(How reflexive is Maverick? He actually refers to The Old West as “The Old West” as in: “News travels fast in The Old West,” as if people in The Old West actually referred to it as The Old West. So yes, the movie’s opinion of American History is Just Teasing.)

And while we’re at it, how about that Jodie Foster. She should do more comedy. She’s very funny in this, and she’s very funny in Inside Man too. She keeps pace great with Mel. In fact Mel, I would say, as far as big deal movie stars go, is quite generous and game to share the screen with his co-stars. And he’s hired a cast designed to remind astute audience members of great films from times gone by, and I give him (or whoever is responsible) credit for that.

But we were talking about that magic Ace of Spades. Maverick (the movie) kids about everything, everything but that. That Really Happened.

So, Maverick Believes in the Magic Ace of Spades, and even though he seems to be Just Teasing about God throughout the movie, there is, nonetheless, that miracle that allows him to win the day.

Now then, “winning the day” in Hollywood terms means that you walk off with a great deal of money. So now where are we?

I never saw The Passion of the Christ, but it seems to me that Mel pulled off his own version of Maverick here. He made a movie about Jesus, according to his lights, in Aramaic, which no one asked him to do, and he financed it with his own money. That is what folks in Hollywood would call a “fool’s gamble.” You only spend your own money on something if you’re an idiot. Right?

At the beginning of Maverick, Mel walks into a saloon and sits down at a poker table and proceeds to lose for an hour, before pulling out the stops and cleaning everyone’s clocks (whew! mixed metaphor!). I think he did something similar with Passion. He said that he would make it himself, spend his own money, and not care whether he made it back, that to make this movie was an exercise in devotion to his God. And everybody laughed and said “That Mel, he’s crazy,” forgetting that, in every movie Mel Gibson has ever made, THAT’S WHAT HE DOES. He does something ABSOLUTELY CRAZY and thus WINS.

When you think about it, it’s an incredible triumph. And, like Maverick, his act of devotion did what? Allowed him to ride off into the sunset with untold wealth.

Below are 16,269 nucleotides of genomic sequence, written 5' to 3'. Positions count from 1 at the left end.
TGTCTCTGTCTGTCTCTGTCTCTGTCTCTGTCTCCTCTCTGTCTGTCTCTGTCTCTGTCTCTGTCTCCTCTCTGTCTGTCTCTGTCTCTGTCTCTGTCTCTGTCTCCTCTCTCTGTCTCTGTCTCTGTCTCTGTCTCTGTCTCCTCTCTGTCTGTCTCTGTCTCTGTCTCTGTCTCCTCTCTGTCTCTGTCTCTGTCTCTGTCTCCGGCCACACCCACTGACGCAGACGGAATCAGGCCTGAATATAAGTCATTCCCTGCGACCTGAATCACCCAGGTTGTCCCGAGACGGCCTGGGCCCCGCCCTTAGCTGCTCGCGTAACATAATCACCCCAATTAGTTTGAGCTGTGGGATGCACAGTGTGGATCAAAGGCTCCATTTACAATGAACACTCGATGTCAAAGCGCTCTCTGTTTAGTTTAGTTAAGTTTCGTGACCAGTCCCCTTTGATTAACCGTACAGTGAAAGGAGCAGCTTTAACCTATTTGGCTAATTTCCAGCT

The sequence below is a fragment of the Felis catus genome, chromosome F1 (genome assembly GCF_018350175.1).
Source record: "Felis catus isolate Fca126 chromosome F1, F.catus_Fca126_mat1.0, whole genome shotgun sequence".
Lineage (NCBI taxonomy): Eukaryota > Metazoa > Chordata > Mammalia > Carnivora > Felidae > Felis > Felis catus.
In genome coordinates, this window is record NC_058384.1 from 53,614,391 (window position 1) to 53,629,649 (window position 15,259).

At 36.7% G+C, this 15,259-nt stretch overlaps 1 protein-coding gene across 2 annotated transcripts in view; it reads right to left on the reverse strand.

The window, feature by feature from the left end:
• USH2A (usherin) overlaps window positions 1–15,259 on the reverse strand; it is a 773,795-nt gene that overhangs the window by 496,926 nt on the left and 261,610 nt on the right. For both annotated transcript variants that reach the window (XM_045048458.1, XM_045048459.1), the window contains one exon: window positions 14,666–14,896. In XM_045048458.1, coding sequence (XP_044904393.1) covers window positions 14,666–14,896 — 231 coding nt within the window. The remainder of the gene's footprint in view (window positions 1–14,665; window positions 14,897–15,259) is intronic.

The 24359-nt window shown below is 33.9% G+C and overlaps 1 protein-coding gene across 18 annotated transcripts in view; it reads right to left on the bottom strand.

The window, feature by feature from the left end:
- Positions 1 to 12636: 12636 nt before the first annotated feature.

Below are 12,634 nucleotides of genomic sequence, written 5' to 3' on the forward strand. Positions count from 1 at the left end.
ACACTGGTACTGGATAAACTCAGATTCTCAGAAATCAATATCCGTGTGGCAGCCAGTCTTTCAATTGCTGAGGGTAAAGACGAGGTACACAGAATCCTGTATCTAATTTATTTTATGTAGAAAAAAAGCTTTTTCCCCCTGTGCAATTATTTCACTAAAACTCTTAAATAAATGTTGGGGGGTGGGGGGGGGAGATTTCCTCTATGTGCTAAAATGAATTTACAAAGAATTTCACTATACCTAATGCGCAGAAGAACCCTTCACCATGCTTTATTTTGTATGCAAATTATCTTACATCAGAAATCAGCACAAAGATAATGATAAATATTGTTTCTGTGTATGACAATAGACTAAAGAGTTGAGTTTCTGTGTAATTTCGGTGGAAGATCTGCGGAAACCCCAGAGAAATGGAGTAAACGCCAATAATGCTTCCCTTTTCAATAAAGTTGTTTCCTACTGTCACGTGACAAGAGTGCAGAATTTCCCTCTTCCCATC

Is this a great country or what?
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5 Responses to “Maverick”
  1. eronanke says:

    If you think Mel Gibson wins in every movie he’s in, you need to see Tim. No one wins in that movie, except maybe the Piper Laurie, who had previously played Carrie’s crazy mom.

  2. urbaniak says:

    A fascinating analysis of a movie I never would have seen. This is why your blog is ranked in theLJ Top 100.

    Snakes in a Bag!

  3. greyaenigma says:

    Passionate Review

    After a bunch of my friends refused to see Episode III, but nonetheless declared it sucked, they then accused me of liking everything — they dared me to write a review of a movie I didn’t like. I thought it was only fair to review a movie I hadn’t seen either:

    Jesus Christ, this movie sucked. From the beginning, the protagonist (I think his name was Jesse Cross) is being pursued by villains with a grudge. I think the hero must have been busily seducing women (as heroes do), and therefore slept with some jet pilot’s wife, the pilot swears revenge and… hell, we’ve seen all this before, so I don’t know why I’m telling you.

    Based on the director’s previous experience, Man Without a Face (which I haven’t seen either, but I heard it sucked), I knew this movie would suck holy goat balls before I walked in. Look at the script. It sucks. Everyone was talking gibberish. And then to confuse you, they put stuff on the bottom of the screen that clearly doesn’t match the words coming out of people’s mouths. And the cart chase? Totally unbelievable.

    But what really ticked me off was the ending. I heard that the villains think they’ve killed Jesse, but three days later he comes out of hiding. Is that enough of a cliche for you? But while a real hero would be practicing his archery, or taking that time to find the Spear of Destiny, this guy comes back and forgives those that have harmed him. My god, what is this guy, a saint or something? What kind of hippy crap is this? In these modern times, he should have punched out the pilot, grabbed the keys to that jet plane, kissed the girl, and just bombed everyone. No mercy. This is war.

    It was just a god-awful movie. Impossible to understand, and not at all part of a larger story in whose context the actions make more sense and the central character finally gets redeemed. There’s no empathic resonance, nothing archetypical in these characters at all — no one is going to care about their thoughts or feelings, mark my words. Greatest story ever told? Jesus Christ, get real.

    P.S. Guns don’t kill people — snakes kill people.